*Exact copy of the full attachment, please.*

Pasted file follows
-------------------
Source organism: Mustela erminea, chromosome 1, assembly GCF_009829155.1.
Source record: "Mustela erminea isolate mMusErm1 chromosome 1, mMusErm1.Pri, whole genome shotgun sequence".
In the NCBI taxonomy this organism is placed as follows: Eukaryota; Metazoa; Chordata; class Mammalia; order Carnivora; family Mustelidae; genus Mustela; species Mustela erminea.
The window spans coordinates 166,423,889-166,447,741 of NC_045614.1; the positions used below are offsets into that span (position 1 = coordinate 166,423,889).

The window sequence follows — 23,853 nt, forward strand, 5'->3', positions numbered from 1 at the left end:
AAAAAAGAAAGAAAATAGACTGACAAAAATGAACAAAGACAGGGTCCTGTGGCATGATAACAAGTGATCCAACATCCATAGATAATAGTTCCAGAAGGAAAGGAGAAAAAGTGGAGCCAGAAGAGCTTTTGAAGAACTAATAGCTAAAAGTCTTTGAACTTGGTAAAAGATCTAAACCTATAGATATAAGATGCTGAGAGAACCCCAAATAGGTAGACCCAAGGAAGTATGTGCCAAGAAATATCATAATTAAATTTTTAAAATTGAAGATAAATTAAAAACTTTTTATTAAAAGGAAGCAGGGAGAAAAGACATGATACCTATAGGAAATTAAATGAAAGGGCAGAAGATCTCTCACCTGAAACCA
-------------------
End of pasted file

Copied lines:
Source organism: Mustela erminea, chromosome 1, assembly GCF_009829155.1.
Source record: "Mustela erminea isolate mMusErm1 chromosome 1, mMusErm1.Pri, whole genome shotgun sequence".
In the NCBI taxonomy this organism is placed as follows: Eukaryota; Metazoa; Chordata; class Mammalia; order Carnivora; family Mustelidae; genus Mustela; species Mustela erminea.
The window spans coordinates 166,423,889-166,447,741 of NC_045614.1; the positions used below are offsets into that span (position 1 = coordinate 166,423,889).

The window sequence follows — 23,853 nt, forward strand, 5'->3', positions numbered from 1 at the left end:
AAAAAAGAAAGAAAATAGACTGACAAAAATGAACAAAGACAGGGTCCTGTGGCATGATAACAAGTGATCCAACATCCATAGATAATAGTTCCAGAAGGAAAGGAGAAAAAGTGGAGCCAGAAGAGCTTTTGAAGAACTAATAGCTAAAAGTCTTTGAACTTGGTAAAAGATCTAAACCTATAGATATAAGATGCTGAGAGAACCCCAAATAGGTAGACCCAAGGAAGTATGTGCCAAGAAATATCATAATTAAATTTTTAAAATTGAAGATAAATTAAAAACTTTTTATTAAAAGGAAGCAGGGAGAAAAGACATGATACCTATAGGAAATTAAATGAAAGGGCAGAAGATCTCTCACCTGAAACCA